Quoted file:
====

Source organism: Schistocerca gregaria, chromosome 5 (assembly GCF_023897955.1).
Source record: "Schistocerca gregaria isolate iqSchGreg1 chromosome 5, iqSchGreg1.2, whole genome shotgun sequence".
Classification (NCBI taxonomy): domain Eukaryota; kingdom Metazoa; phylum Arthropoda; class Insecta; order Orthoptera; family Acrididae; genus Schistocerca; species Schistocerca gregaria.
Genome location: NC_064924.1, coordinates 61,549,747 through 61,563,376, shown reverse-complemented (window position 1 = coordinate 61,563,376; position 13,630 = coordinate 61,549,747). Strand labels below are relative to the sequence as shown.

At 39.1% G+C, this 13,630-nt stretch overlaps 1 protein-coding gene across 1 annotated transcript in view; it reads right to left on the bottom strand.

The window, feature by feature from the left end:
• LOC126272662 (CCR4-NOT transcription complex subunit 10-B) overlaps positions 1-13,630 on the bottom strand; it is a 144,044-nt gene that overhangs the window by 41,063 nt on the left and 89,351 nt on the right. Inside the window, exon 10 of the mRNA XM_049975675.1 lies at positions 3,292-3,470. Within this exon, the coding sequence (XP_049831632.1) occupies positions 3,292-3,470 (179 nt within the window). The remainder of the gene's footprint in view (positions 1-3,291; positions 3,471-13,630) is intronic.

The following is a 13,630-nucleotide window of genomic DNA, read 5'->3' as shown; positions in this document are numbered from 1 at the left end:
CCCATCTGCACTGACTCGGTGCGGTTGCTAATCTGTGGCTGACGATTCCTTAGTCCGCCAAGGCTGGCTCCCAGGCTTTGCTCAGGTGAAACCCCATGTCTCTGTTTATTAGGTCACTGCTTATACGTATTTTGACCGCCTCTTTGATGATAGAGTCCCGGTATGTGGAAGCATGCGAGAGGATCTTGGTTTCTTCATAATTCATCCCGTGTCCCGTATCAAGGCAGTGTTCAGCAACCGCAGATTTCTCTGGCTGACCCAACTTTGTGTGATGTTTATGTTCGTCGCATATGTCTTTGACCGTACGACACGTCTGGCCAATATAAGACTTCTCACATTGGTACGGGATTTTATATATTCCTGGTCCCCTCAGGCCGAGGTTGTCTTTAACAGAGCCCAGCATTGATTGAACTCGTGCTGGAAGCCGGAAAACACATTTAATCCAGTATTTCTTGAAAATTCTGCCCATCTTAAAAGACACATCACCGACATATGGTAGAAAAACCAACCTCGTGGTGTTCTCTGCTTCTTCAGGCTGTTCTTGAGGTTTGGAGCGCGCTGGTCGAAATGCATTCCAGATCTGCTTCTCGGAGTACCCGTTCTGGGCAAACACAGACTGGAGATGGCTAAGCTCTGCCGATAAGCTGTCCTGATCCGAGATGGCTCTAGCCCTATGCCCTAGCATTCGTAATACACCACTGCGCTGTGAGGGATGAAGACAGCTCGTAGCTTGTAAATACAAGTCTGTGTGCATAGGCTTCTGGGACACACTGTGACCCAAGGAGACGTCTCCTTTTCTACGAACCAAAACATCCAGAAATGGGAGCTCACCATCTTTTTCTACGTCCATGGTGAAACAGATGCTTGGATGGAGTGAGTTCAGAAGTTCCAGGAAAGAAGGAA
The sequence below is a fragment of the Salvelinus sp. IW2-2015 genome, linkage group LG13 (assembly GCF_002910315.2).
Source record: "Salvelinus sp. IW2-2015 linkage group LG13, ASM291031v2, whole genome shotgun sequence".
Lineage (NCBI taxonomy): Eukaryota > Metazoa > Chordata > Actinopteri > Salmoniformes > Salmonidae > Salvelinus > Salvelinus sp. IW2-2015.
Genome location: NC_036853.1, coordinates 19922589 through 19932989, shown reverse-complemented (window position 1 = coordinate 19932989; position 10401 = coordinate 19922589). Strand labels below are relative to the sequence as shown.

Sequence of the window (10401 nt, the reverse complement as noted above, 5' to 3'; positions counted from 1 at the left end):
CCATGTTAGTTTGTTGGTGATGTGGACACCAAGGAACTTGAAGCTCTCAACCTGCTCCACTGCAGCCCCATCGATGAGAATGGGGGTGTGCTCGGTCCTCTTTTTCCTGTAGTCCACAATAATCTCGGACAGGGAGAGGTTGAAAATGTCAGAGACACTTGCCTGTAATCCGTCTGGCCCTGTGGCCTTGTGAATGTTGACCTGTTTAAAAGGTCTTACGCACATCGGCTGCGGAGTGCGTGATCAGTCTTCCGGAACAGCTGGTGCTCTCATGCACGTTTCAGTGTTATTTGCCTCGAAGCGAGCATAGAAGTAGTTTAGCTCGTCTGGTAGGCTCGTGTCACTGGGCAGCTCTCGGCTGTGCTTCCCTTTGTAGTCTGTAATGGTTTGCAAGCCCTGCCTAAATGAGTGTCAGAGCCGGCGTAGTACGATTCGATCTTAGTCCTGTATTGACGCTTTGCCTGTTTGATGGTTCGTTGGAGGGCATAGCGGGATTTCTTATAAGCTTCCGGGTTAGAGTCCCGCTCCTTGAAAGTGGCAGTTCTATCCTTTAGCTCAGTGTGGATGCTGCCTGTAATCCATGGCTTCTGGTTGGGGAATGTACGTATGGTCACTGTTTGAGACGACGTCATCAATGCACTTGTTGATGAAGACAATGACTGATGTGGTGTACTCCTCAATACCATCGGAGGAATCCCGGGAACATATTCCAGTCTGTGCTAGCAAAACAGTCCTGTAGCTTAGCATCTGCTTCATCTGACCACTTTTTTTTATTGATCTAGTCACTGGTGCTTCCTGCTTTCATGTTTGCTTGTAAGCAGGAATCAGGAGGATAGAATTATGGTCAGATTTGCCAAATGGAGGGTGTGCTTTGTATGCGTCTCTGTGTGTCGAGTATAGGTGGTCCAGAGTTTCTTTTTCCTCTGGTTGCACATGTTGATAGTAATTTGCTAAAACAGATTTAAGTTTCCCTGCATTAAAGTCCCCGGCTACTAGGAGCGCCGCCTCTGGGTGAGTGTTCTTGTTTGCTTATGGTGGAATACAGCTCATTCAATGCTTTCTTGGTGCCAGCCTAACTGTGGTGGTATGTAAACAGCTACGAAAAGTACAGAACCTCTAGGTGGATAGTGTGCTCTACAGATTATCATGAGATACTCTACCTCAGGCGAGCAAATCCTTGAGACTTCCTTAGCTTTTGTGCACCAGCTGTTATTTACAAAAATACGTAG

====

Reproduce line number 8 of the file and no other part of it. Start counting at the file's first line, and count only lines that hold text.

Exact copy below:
The following is a 13,630-nucleotide window of genomic DNA, read 5'->3' as shown; positions in this document are numbered from 1 at the left end: